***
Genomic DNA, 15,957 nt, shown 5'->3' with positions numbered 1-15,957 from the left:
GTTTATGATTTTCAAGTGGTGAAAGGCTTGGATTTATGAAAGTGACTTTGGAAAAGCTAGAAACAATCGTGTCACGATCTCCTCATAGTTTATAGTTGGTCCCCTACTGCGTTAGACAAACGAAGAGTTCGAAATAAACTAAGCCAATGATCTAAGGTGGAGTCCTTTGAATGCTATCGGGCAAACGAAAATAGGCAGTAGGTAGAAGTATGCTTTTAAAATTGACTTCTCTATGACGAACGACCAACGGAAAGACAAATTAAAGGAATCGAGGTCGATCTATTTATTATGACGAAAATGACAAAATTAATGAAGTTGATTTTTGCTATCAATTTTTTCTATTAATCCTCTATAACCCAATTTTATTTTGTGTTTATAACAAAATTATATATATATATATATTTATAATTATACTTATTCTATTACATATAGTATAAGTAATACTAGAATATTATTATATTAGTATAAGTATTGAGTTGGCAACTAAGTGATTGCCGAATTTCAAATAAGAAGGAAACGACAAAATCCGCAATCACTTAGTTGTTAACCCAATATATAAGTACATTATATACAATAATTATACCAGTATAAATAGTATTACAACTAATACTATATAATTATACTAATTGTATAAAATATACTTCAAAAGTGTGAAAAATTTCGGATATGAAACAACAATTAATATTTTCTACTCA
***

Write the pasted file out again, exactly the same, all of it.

Genomic DNA, 15,957 nt, shown 5'->3' with positions numbered 1-15,957 from the left:
GTTTATGATTTTCAAGTGGTGAAAGGCTTGGATTTATGAAAGTGACTTTGGAAAAGCTAGAAACAATCGTGTCACGATCTCCTCATAGTTTATAGTTGGTCCCCTACTGCGTTAGACAAACGAAGAGTTCGAAATAAACTAAGCCAATGATCTAAGGTGGAGTCCTTTGAATGCTATCGGGCAAACGAAAATAGGCAGTAGGTAGAAGTATGCTTTTAAAATTGACTTCTCTATGACGAACGACCAACGGAAAGACAAATTAAAGGAATCGAGGTCGATCTATTTATTATGACGAAAATGACAAAATTAATGAAGTTGATTTTTGCTATCAATTTTTTCTATTAATCCTCTATAACCCAATTTTATTTTGTGTTTATAACAAAATTATATATATATATATATTTATAATTATACTTATTCTATTACATATAGTATAAGTAATACTAGAATATTATTATATTAGTATAAGTATTGAGTTGGCAACTAAGTGATTGCCGAATTTCAAATAAGAAGGAAACGACAAAATCCGCAATCACTTAGTTGTTAACCCAATATATAAGTACATTATATACAATAATTATACCAGTATAAATAGTATTACAACTAATACTATATAATTATACTAATTGTATAAAATATACTTCAAAAGTGTGAAAAATTTCGGATATGAAACAACAATTAATATTTTCTACTCA